TOKYO — TV Tokyo programming director Hironari Mori told a stunned nation on Wednesday that one of Japan’s top-rated animated TV shows may have sent about 700 people into convulsions and landed more than 200 viewers in emergency rooms.
The trouble started about 20 minutes into a Tuesday-night broadcast of “Pocket Monsters.”
Monster “Pikachu” explodes. The screen flashes red, then blue, then red, then blue for five seconds. Then the calls for emergency help flood rescue lines in 30 of Japan’s 48 prefectures, or states, as ambulances start taking victims to hospitals.
The victims, ranging from three to 58, have symptoms such as convulsions, nausea, vomiting and dizziness. Some completely blacked out and as of Wednesday evening one 5-year-old girl was still in serious condition.
The one common thread is that they all viewed the program. According to medical experts, epilepsy specialists and animation producers, the source of the problem is a neurological reaction to the colors and the strobe effects of the flash, combined with the near trance like state of viewing common in younger children.
Some experts said the problem is similar to that of people who become physically ill from playing videogames, while others said the mass sickness could have resulted from an illness as old as television.
Dr. Yukio Fukuyama, an expert on juvenile epilepsy, said in an interview with Reuters that the bright flashes of light and color could trigger a phenomenon known as “television epilepsy.”
He said that doctors have known since even before the dawn of the television era that children are suscep-tible to such seizures.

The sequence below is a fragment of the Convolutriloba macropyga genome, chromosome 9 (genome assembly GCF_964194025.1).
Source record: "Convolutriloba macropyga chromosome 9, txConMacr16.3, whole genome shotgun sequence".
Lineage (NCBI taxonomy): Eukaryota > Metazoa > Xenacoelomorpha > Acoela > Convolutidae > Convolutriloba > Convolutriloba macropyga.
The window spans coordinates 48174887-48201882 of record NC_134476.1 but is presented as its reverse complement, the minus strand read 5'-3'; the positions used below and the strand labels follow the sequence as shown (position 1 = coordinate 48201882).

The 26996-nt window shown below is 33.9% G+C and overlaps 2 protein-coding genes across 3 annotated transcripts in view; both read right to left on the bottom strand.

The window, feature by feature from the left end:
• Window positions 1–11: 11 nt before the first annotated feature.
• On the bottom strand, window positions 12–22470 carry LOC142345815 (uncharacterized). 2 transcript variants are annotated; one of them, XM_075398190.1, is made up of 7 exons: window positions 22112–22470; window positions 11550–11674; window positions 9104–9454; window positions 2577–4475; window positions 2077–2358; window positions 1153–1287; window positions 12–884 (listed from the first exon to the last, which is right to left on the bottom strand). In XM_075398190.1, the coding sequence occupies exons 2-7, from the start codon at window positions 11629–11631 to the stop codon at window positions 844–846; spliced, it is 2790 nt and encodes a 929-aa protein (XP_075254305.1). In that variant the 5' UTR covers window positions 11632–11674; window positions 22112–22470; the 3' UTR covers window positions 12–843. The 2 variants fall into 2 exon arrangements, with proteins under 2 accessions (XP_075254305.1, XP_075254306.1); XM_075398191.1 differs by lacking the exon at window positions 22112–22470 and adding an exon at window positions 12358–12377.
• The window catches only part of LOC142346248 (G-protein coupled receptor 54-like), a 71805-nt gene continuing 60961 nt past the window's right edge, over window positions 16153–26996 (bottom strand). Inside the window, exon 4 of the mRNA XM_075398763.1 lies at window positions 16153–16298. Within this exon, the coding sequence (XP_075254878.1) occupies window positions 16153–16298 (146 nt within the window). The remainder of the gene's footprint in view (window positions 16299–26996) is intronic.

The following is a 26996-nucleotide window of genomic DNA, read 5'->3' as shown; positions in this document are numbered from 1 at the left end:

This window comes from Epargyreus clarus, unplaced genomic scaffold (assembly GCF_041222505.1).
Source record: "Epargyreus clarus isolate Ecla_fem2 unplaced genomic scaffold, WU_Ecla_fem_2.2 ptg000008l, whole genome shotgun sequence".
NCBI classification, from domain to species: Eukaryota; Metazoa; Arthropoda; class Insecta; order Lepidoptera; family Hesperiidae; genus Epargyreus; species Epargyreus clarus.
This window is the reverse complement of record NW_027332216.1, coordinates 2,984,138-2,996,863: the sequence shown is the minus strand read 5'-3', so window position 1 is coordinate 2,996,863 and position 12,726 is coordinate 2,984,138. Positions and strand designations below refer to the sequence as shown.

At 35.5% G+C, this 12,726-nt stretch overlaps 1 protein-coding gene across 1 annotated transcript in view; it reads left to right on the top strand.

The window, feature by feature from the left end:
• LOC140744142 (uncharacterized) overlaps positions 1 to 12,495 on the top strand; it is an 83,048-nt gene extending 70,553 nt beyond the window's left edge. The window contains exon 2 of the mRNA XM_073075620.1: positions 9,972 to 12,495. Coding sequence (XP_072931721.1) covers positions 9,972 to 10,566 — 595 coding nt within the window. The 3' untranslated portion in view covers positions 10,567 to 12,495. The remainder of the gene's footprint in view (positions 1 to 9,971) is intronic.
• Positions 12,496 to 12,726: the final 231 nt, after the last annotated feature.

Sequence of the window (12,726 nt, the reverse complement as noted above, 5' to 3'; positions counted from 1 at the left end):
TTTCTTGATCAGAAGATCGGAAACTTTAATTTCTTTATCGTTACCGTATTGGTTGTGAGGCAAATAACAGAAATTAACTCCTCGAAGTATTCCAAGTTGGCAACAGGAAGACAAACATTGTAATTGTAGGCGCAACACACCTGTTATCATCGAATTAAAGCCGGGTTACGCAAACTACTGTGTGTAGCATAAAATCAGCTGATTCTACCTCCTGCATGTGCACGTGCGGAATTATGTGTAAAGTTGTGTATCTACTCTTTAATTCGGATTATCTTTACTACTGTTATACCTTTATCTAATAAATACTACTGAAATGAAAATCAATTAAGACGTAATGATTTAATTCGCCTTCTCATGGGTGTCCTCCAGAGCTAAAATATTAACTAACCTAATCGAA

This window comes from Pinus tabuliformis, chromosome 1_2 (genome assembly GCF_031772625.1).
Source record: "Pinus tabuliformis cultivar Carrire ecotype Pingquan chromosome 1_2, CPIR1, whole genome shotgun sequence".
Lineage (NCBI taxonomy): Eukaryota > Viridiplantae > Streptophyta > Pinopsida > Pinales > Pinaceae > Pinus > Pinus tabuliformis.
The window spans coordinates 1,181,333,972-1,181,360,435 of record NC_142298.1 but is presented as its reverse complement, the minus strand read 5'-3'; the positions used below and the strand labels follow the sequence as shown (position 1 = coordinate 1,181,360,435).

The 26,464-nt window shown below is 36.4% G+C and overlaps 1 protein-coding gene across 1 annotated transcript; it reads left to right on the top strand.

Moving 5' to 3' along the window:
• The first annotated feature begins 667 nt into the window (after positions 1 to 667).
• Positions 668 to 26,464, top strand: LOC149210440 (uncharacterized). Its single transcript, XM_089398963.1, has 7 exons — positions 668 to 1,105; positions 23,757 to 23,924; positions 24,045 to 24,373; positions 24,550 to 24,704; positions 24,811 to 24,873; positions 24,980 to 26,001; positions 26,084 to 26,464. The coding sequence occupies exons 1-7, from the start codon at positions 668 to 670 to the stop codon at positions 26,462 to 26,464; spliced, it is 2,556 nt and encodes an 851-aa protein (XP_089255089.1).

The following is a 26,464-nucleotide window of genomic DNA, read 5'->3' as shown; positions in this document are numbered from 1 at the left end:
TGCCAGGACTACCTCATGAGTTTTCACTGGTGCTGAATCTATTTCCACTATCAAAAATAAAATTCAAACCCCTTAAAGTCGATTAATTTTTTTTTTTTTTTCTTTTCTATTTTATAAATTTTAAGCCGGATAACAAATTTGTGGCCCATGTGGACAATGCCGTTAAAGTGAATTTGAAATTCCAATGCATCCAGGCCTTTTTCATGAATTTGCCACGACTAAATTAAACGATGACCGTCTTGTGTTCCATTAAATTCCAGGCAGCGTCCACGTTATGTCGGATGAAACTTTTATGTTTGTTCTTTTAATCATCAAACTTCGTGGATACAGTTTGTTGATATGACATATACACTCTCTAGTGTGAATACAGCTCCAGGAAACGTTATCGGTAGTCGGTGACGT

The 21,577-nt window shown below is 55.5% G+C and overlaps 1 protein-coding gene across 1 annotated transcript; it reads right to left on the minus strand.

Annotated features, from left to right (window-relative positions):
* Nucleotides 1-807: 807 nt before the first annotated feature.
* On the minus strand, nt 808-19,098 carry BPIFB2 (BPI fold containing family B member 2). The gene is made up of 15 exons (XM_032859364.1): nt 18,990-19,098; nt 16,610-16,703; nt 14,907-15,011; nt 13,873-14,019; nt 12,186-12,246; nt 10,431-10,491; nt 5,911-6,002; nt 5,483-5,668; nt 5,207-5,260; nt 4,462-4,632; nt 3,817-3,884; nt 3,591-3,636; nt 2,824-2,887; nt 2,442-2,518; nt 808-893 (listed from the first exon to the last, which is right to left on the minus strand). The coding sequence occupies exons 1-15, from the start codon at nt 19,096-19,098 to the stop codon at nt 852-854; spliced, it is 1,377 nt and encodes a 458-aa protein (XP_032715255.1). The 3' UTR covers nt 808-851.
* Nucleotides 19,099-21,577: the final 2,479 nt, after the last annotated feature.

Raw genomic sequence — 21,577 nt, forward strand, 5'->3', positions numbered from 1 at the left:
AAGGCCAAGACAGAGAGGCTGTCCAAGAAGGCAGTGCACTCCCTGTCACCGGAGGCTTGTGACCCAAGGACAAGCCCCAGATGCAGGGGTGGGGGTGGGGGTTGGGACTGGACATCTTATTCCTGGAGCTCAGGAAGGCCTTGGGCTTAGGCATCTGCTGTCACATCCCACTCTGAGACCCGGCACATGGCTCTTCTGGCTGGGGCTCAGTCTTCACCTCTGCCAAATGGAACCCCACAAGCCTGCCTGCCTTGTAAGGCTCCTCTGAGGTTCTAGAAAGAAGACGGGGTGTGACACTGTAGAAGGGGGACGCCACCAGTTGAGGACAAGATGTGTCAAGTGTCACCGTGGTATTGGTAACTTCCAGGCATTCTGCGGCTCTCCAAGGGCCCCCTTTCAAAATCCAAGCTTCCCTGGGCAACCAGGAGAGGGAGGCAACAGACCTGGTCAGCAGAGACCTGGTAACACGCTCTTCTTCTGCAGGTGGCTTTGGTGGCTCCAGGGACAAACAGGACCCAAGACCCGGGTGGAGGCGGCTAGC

TV Tokyo said it will not air any more segments of the popular animated series until it finds the cause of the problem. The network has started an investigation with outside experts.
TV Tokyo also issued a warning to people who videotaped the suspect episode, saying viewing that programming can induce illness.
About 10 affiliates are not waiting for the finding from the network’s blue-ribbon panel. They have suspended future broadcasts of “Pocket Monsters.”
The series is based on a computer game made by Nintendo. Nintendo stock fell sharply Wednesday, but the company was able to allay some investors’ fears by saying its game and the cartoon were completely different products.
Nintendo had been planning to take its black-and-white Pocket Monster Gameboy game to the United States and have Pocket Monster Stadium as one of the first titles for the new Nintendo 64 bit disc drive game player that is scheduled for global release next June.
The game allows players to search for monsters on the computer game board, train them for combat and trade them with other players. Despite the “monster” name, most of the game creatures are on the cute and cuddly side.
Parents, network officials and animated programming executives all forecast some fallout from the incident. But they also believe the nation is so addicted to animation that the entertainment industry will probably not suffer any long term effects.
“When an animated show leads to kids ending up in emergency rooms, networks and animation production companies have to reexamine what they are doing,” an industry source said.
He expects Japanese animation companies will develop a set of animation production standards and consider putting warnings on animated shows.
Top rated national broadcaster Fuji Television Network Inc. is not worried about the market for animated programming decreasing because of the “Pocket Monster” incident.
“This is more of a technical problem with the animation process” than a problem with Japanese animation in general, Fuji TV spokesman Seitaro Murao said.
Japanese animation, also called “anime,” is a multibillion-dollar-a-year business. The Japanese anime craze had fed the nation’s entertainment industry for decades, producing countless movies, TV shows and spinoff products. Anime is also one of Japan’s strongest entertainment exports.